During its meeting Wednesday, the city of Waxahachie Tax Increment Reinvestment Zone Board voted to recommend the use of $138,484 to raise the foundation of the old freight depot that’s located downtown.

Jim Phillips represented developer Dusty Autry in the matter, addressing the board about the need for assistance with the restoration project.

Autry, who is a member of the TIRZ board, was not in attendance at the meeting due to the conflict of interest.

“We are here to talk to you about the building at 421 S. College St., the old historic depot,” Phillips said. “When we purchased this building, we sat down with the city and knew that we were going to have some problems in terms of draining and foundation.

“The city has identified an area that goes underneath the railroad tracks where they have had a collapsed sewer and water drainage system and so the city has allocated $50,000 to get that drainage redone,” he said. “The city is working with BSNF Railroad to gain access to make necessary repairs at this time.”

The foundation entails raising the building from 18 to 24 inches so that it is up and out of the floodplain. Three steel I-beams and six concrete foundation footings would be installed to accomplish the task. In its current state, the depot is completely made out of wood and sits on wooden foundation footings.

“The need, quite frankly for us from you, is $138,484,” Phillips said. That is basically for the footings and raising the foundation. We have gotten three bids.”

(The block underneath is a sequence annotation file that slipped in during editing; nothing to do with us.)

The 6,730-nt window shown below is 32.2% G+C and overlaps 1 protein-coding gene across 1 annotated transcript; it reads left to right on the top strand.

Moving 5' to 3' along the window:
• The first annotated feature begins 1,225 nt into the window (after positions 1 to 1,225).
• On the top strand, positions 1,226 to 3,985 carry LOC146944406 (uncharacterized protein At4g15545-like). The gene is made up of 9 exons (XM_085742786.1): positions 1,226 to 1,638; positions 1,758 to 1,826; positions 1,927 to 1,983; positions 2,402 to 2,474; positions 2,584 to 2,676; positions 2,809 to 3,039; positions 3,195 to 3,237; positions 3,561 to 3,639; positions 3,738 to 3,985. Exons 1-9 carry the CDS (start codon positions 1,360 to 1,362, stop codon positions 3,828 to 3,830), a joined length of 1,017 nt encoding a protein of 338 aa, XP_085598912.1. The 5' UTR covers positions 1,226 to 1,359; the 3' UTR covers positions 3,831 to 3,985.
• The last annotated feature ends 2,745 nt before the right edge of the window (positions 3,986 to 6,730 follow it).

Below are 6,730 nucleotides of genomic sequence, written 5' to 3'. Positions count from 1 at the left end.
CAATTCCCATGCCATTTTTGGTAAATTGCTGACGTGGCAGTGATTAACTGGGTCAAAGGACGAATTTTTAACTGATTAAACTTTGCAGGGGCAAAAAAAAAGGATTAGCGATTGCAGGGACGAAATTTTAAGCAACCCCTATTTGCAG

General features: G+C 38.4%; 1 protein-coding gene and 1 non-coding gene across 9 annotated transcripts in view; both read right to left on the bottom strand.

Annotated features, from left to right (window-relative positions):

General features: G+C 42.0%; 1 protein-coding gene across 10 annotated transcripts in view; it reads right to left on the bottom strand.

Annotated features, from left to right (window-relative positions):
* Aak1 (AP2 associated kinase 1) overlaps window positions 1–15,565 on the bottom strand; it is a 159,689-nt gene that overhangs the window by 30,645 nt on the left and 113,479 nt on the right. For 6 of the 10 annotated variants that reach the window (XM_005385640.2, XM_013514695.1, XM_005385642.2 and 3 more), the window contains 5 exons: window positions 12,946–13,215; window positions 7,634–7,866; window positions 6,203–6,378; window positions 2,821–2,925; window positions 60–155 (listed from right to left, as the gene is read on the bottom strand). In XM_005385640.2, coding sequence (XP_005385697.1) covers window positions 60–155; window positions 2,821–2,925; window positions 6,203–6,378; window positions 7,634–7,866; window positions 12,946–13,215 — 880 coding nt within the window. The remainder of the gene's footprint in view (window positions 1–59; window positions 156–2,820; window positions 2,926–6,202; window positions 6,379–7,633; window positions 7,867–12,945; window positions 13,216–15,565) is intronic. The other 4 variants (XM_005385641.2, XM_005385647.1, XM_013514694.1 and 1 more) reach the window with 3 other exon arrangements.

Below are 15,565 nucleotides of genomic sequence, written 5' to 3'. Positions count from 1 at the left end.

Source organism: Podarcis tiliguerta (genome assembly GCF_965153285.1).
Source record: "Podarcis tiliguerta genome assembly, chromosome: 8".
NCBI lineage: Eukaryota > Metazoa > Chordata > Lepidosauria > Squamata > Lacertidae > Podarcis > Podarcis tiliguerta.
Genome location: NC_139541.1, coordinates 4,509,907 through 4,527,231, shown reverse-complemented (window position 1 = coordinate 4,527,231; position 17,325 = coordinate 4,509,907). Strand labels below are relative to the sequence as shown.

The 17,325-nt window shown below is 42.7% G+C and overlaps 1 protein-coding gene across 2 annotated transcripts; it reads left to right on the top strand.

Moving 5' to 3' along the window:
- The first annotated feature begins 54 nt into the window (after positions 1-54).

In its current condition, the freight depot has a taxable value of $14,260, with Phillips noting that, when finished out, it will have a value from $550,000 to $700,000.

In a previous interview with the Sun, Autry said one of the goals was to keep as much of the building’s original look and character as possible. Plans include putting an office in the front of the building, with the remaining portion to provide space for a bar or restaurant.

According to records at the Ellis County Museum, the freight depot was constructed circa 1907. It was initially built for the Trinity and Brazos Valley Railroad, which went into receivership in 1930 before reorganizing as the Burlington-Rock Island Railroad Co. The building was then referred to as the Rock Island freight depot.

The TIRZ board monitors and collects tax monies to fund redevelopment within its zone, which includes the Waxahachie downtown area.

The TIRZ board’s recommendation goes to the city council consideration at its Feb. 17 meeting.

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